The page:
Washington University student and recent alumnus named Rhodes Scholars

A current student and a recent alumnus from Washington University in St. Louis have been named Rhodes Scholars, according to an announcement Nov. 18 by The Rhodes Trust. They are Aaron F. Mertz, 22, and Leana S. Wen, 23.

The two were among 32 U.S. students chosen from 896 nominees for graduate study at the University of Oxford in England. Winners of the highly acclaimed award were selected based on high academic achievement, personal integrity, leadership potential and physical vigor.

Since the first American scholars were selected in 1904, 25 Washington University students, including Mertz and Wen, have won the Rhodes scholarship, which is the world’s oldest international fellowship. Eight have been named in just the past eight years.

Mertz and Wen will be provided two or three years of all-expenses-paid study at the University of Oxford and will begin their studies next fall. They will join approximately 80 Rhodes Scholars selected from around the world. WUSTL is one of only four schools in the nation to win more than one Rhodes scholarship this year.

“I am delighted to see these outstanding and talented students be recognized for their creative and scholarly achievements,” said Chancellor Mark S. Wrighton. “They join an esteemed and growing group of Rhodes Scholars associated with Washington University, and we are all very proud of them and what they accomplished at such a young age. They are great representatives of the kind of students we have here, and their recognition reflects the quality of the entire university community.”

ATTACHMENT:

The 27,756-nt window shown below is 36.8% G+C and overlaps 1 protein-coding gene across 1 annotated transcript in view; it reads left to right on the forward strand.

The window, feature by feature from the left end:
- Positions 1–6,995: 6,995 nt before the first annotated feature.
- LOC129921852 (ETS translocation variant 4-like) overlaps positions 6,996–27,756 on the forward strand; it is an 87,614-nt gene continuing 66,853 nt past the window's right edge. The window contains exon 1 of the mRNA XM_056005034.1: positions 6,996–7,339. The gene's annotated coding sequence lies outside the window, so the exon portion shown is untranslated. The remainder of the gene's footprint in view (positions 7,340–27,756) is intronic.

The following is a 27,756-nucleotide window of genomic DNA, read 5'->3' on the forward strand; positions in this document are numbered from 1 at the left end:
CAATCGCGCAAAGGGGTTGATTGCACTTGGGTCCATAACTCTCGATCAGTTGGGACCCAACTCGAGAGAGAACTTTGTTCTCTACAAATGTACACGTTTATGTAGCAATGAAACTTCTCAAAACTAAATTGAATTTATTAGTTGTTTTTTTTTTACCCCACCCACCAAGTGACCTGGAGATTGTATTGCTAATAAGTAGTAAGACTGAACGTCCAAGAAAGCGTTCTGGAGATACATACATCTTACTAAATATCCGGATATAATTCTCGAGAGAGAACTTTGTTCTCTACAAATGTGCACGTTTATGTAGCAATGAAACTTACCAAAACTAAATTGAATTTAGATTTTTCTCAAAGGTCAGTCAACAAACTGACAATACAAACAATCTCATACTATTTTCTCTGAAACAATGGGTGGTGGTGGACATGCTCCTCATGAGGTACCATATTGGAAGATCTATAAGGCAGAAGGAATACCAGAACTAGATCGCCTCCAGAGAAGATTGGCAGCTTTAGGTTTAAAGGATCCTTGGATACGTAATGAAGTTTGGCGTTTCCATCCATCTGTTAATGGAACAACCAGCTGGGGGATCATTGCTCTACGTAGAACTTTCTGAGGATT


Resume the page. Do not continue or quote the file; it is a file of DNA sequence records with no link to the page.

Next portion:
Aaron Mertz
Aaron Mertz

Mertz is the son of Shirley A. and H. Edward Mertz of Palatine, Ill. He received a bachelor’s degree from Washington University in physics and in American culture studies, both in Arts & Sciences, in May 2006. Mertz, who was nominated for the Rhodes while at Washington University, began a doctoral program in physics this fall at Yale University in New Haven, Conn.

He will pursue a master’s degree in the history of science, medicine and technology at Oxford.

Mertz, who was a Rhodes Scholar finalist last year, has received numerous national scholarships, including a Barry M. Goldwater Scholarship, an Astronaut Scholarship, a James Bernard Willett Memorial Scholarship, a ChevronTexaco E&P Scholarship and a Lucent Global Science Scholarship.

Washington University honored him with an Arthur Holly Compton Fellowship, a Florence Moog Scholarship, a Senior Physics Prize, the Ethan A. H. Shepley Award and the Robert N. Varney Prize.

Mertz has done physics research in the Laboratory for Space Sciences in Arts & Sciences at Washington University; the Neutron Science Center at Los Alamos National Laboratory in Los Alamos, N.M.; the Gamma-Ray Astronomy Group at the Max-Planck-Institut für Extraterrestrische Physik in Garching, Germany; and the Division of Microfluidics at Lucent Technologies Bell Labs in Murray Hill, N.J.